H.P.2D: The non-contact (at a distance) interactions among objects and their subsequent motion can be explained and predicted by analyzing the gravitational, electric, and magnetic forces acting on the objects and applying Newton's laws of motion. These non-contact forces can be represented as fields.
H.P.2D.2: Use mathematical and computational thinking to predict the relationships among the masses of two objects, the attractive gravitational force between them, and the distance between them (Newton's Law of Universal Gravitation, F=Gm1m2/r²).
H.P.2D.4: Use mathematical and computational thinking to predict the relationships among the charges of two particles, the attractive or repulsive electrical force between them, and the distance between them (Coulomb's Law. F=kq1q2/r²).
H.P.2D.5: Construct explanations for how the non-contact forces of gravity, electricity, and magnetism can be modeled as fields by sketching field diagrams for two given charges, two massive objects, or a bar magnet and use these diagrams to qualitatively interpret the direction and magnitude of the force at a particular location in the field.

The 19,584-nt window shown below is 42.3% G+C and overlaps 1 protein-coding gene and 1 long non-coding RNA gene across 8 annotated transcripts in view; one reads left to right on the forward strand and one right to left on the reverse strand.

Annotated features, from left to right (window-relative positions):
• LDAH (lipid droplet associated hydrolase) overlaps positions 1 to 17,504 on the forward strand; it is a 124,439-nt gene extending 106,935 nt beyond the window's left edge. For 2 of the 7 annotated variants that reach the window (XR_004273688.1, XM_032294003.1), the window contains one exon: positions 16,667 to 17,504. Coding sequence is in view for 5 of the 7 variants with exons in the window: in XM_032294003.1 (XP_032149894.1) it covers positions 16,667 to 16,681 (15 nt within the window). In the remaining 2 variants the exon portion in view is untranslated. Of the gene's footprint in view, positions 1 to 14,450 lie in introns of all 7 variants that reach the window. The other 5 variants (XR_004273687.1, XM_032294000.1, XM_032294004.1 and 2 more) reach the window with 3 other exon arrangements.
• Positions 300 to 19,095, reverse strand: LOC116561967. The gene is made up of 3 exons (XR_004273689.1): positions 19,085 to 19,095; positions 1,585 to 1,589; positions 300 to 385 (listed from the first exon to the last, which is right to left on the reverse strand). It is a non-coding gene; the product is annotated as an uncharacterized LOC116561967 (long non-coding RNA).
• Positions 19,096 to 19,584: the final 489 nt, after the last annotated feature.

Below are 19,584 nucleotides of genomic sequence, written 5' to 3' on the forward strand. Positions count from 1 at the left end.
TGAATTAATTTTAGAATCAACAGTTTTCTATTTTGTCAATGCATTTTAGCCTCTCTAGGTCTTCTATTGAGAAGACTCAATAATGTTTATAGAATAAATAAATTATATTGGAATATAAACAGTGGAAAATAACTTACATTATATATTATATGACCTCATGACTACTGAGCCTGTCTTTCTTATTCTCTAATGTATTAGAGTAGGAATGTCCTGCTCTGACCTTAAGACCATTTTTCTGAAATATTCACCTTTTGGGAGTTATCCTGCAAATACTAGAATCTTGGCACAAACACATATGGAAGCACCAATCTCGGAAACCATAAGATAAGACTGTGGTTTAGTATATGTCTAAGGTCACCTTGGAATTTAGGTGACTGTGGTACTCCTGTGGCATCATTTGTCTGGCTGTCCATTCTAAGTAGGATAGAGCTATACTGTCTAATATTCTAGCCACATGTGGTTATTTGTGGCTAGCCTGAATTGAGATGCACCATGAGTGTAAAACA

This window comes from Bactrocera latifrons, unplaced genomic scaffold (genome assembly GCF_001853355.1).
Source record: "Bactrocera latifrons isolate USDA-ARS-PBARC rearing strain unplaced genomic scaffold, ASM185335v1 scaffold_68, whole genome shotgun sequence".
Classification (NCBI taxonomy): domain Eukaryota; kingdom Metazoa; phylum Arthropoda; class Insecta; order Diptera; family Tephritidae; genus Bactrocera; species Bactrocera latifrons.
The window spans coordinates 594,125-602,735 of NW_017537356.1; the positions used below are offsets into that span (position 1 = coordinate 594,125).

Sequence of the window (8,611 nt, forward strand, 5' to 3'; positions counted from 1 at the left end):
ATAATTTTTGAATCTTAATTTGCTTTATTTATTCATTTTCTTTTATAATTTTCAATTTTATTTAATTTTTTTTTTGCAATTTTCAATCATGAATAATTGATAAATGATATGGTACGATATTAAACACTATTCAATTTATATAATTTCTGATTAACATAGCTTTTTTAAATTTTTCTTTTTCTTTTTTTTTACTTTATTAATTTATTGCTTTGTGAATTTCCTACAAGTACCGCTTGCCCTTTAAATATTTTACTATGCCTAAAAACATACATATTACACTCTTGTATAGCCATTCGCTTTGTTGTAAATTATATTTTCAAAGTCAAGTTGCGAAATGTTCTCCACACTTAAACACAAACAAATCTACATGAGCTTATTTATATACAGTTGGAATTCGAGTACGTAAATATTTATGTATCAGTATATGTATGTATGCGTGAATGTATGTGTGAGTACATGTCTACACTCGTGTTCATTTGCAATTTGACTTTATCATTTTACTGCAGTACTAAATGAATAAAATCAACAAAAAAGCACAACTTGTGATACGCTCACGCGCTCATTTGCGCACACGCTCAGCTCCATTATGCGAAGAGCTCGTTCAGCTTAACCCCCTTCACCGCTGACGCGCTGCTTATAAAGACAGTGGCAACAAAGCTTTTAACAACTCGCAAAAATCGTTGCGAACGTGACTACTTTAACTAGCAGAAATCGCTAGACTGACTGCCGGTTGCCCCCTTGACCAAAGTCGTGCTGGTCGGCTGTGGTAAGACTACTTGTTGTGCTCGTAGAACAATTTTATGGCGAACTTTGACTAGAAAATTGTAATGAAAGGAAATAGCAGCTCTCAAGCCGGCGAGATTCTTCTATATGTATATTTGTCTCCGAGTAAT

H.P.2D.6: Use a free-body diagram to represent the gravitational force on an object.
H.P.2D.8: Develop and use models (such as computer simulations, drawings, or demonstrations) to explain the relationship between moving charged particles (current) and magnetic forces and fields.
H.P.2D.9: Use Newton's Law of Universal Gravitation and Newton's second law of motion to explain why all objects near Earth's surface have the same acceleration.